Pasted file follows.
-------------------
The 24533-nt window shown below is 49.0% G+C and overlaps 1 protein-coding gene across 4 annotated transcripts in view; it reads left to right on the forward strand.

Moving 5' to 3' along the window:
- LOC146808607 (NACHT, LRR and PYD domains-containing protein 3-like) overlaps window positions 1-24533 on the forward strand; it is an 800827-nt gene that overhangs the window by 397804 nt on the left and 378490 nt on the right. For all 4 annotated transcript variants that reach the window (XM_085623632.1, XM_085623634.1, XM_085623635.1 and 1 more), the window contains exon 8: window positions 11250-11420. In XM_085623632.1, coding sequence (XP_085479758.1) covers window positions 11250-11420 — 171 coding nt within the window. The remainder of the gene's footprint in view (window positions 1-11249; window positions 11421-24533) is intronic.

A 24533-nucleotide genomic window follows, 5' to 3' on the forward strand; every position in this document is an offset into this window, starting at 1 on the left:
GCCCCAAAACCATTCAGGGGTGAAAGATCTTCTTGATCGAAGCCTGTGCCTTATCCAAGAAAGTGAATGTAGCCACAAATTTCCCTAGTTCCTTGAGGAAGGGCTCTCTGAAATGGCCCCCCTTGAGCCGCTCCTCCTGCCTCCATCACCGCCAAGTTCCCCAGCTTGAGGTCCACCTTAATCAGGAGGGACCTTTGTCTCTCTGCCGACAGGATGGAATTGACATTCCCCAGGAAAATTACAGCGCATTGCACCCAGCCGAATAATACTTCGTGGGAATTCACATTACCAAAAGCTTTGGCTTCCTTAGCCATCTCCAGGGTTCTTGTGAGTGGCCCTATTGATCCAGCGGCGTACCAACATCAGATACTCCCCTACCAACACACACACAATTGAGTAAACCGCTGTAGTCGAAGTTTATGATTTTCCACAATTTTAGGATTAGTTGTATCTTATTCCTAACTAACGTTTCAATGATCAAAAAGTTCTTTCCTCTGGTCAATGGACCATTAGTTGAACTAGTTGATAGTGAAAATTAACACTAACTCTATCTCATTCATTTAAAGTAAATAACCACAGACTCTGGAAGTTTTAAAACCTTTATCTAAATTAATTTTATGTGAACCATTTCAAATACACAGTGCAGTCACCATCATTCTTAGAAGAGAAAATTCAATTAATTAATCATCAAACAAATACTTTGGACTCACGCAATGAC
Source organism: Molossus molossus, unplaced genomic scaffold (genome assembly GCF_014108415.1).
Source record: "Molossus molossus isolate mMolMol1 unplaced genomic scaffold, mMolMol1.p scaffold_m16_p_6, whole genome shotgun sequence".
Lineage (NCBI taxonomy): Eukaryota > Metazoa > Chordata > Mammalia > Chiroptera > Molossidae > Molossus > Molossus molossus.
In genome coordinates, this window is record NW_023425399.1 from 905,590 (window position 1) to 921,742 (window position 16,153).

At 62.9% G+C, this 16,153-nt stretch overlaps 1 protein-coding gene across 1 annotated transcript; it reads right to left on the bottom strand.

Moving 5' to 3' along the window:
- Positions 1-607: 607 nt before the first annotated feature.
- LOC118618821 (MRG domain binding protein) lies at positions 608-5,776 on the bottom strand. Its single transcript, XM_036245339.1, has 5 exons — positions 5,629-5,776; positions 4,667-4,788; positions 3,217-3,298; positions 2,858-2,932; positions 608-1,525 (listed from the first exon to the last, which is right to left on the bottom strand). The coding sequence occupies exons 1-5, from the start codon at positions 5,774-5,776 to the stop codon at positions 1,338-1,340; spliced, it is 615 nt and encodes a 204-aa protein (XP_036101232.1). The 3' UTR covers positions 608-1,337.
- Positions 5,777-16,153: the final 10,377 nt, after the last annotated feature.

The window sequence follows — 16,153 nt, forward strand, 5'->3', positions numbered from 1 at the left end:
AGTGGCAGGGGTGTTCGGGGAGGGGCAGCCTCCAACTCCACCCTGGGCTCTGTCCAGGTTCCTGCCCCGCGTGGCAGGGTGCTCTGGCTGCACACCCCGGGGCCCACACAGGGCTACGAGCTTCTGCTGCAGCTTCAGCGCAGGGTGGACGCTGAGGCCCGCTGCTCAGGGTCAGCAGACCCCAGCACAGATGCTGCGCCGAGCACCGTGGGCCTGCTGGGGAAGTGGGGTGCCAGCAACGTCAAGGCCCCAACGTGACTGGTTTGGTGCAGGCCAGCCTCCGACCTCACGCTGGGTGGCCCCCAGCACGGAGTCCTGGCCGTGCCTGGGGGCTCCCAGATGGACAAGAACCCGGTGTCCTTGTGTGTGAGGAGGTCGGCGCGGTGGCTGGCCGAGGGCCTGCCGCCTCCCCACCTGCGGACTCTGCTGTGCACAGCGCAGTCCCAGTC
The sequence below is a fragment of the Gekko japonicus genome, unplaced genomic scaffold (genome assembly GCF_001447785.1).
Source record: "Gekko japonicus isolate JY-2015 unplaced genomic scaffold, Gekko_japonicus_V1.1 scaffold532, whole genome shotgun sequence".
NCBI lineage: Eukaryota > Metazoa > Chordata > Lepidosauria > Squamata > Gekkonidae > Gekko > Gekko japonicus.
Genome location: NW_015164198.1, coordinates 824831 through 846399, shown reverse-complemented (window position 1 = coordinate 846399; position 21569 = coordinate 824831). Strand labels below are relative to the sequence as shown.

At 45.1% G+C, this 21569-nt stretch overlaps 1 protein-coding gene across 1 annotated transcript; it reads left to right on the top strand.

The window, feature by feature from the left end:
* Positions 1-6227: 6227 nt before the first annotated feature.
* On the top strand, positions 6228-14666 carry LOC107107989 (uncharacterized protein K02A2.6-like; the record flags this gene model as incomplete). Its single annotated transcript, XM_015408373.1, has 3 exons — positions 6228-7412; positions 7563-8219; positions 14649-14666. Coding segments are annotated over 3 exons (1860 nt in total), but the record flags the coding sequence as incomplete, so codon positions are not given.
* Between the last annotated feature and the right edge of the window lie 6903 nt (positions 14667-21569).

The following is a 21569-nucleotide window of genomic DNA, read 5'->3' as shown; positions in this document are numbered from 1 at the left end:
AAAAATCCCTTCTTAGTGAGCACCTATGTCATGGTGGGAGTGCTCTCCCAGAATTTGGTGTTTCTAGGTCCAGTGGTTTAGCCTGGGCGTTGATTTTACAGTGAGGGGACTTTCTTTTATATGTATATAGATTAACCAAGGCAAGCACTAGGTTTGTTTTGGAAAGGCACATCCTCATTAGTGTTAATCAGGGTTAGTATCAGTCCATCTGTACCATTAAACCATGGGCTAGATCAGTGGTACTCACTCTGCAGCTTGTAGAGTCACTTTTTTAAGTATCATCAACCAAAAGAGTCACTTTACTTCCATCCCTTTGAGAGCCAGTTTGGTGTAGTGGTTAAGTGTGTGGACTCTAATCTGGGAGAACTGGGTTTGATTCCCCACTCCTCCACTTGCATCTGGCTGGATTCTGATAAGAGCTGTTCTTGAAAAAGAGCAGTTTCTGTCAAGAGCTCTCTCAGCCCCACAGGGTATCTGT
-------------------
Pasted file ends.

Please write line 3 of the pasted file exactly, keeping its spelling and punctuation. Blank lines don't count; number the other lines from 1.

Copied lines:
- LOC146808607 (NACHT, LRR and PYD domains-containing protein 3-like) overlaps window positions 1-24533 on the forward strand; it is an 800827-nt gene that overhangs the window by 397804 nt on the left and 378490 nt on the right. For all 4 annotated transcript variants that reach the window (XM_085623632.1, XM_085623634.1, XM_085623635.1 and 1 more), the window contains exon 8: window positions 11250-11420. In XM_085623632.1, coding sequence (XP_085479758.1) covers window positions 11250-11420 — 171 coding nt within the window. The remainder of the gene's footprint in view (window positions 1-11249; window positions 11421-24533) is intronic.